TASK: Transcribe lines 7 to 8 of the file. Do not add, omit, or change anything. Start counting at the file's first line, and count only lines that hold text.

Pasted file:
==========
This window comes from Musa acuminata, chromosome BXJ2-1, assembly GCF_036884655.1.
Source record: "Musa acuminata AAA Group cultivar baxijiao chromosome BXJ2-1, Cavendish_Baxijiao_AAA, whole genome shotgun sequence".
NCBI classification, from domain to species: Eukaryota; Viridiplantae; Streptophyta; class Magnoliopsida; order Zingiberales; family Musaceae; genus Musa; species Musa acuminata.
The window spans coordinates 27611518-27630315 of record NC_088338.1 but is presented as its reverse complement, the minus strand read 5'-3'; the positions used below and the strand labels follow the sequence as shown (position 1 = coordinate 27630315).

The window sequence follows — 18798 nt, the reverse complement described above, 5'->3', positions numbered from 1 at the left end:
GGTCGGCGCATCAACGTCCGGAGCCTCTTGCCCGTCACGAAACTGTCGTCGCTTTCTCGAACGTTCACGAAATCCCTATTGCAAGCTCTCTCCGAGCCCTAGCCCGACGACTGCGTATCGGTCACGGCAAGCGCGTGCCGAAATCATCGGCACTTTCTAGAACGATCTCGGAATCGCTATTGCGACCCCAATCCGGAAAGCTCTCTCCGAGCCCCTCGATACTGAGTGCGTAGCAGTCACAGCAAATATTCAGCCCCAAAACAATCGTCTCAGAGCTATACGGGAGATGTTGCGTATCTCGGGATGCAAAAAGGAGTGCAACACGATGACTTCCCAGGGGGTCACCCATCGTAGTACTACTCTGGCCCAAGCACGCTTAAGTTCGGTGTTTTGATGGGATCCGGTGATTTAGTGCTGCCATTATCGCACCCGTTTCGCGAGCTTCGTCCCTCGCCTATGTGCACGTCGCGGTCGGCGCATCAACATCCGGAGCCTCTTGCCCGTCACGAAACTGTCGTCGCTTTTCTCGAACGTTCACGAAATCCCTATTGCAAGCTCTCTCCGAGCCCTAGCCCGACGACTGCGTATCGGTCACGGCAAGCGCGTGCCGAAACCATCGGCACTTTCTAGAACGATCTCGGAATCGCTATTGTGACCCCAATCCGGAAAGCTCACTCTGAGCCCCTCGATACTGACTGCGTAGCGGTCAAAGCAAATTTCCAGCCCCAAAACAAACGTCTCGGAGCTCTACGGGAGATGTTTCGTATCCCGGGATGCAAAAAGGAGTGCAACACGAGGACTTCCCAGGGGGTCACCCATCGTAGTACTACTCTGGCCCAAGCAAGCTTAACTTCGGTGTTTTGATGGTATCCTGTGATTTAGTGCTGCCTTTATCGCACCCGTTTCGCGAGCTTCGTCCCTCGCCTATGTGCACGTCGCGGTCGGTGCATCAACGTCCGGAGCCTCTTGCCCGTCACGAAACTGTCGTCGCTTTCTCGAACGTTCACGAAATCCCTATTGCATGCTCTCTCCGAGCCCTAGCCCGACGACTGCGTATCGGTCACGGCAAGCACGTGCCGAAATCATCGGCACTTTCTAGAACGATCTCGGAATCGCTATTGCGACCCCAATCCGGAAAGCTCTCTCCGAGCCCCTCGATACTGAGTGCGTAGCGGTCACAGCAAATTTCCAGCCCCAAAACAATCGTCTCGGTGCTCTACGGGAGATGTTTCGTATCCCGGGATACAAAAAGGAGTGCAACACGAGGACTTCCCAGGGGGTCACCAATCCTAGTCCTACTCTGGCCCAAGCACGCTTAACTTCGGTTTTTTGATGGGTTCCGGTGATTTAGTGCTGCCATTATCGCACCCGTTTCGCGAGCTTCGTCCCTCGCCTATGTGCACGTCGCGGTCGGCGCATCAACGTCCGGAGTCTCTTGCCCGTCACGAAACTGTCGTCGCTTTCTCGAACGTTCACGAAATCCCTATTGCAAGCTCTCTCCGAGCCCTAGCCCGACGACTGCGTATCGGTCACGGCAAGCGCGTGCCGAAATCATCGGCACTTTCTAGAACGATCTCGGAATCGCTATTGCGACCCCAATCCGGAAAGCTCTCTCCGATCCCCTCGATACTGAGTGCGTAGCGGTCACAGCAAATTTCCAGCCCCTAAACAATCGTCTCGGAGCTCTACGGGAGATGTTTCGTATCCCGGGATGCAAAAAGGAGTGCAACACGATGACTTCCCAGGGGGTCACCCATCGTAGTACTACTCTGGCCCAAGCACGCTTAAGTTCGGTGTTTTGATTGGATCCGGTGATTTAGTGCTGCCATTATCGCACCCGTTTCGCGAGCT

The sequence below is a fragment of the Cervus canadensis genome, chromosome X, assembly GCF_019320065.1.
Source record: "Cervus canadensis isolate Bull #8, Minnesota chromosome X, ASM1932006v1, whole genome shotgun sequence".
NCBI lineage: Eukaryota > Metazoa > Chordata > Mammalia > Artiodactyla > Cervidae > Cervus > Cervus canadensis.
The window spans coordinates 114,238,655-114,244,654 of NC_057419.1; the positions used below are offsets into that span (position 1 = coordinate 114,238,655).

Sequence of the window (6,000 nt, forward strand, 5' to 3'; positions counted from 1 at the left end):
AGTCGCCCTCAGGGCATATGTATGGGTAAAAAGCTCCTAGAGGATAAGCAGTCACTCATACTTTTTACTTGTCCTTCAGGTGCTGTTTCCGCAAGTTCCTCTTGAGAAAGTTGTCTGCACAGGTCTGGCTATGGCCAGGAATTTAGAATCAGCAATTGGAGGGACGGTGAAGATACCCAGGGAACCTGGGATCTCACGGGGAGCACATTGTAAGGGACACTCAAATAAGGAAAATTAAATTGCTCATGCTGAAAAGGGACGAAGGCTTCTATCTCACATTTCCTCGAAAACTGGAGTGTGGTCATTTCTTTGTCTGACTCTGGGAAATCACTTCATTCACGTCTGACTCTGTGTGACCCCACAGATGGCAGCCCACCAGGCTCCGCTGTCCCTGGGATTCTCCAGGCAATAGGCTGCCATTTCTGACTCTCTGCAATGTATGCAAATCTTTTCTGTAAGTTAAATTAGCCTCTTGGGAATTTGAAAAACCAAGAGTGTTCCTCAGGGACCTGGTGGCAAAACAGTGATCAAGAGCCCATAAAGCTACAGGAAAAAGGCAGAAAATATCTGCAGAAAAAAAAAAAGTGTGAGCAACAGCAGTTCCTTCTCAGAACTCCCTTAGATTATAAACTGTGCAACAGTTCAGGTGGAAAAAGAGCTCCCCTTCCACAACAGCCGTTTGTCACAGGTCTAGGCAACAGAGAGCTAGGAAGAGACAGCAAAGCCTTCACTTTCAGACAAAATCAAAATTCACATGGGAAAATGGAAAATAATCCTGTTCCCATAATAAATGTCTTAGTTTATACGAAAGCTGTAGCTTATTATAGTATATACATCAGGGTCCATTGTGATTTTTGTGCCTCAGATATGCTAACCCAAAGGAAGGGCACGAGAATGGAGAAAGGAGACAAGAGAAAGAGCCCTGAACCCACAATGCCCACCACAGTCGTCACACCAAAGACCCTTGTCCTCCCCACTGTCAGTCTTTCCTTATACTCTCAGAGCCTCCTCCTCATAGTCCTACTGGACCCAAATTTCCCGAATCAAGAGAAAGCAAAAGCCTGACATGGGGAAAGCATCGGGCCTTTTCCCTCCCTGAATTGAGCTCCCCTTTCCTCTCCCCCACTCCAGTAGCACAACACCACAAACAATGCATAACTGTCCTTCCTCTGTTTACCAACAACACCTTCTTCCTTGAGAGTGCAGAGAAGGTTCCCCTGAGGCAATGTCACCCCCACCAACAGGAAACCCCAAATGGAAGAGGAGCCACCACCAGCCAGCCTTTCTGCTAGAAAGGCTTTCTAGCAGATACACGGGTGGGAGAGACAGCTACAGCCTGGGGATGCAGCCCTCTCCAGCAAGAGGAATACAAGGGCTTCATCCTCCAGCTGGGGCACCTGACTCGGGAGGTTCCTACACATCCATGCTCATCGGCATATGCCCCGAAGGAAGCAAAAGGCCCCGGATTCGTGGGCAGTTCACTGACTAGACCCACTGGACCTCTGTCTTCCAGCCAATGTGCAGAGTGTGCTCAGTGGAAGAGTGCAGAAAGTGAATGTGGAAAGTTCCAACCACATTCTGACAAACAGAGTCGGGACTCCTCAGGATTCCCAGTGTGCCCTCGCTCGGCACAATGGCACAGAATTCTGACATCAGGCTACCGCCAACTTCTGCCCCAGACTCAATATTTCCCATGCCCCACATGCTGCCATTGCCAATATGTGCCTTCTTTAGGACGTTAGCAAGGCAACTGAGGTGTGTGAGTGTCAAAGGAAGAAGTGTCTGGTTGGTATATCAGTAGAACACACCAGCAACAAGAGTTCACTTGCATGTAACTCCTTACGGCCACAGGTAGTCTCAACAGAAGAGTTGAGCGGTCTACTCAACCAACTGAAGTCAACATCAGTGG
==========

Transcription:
The sequence below is a fragment of the Cervus canadensis genome, chromosome X, assembly GCF_019320065.1.
Source record: "Cervus canadensis isolate Bull #8, Minnesota chromosome X, ASM1932006v1, whole genome shotgun sequence".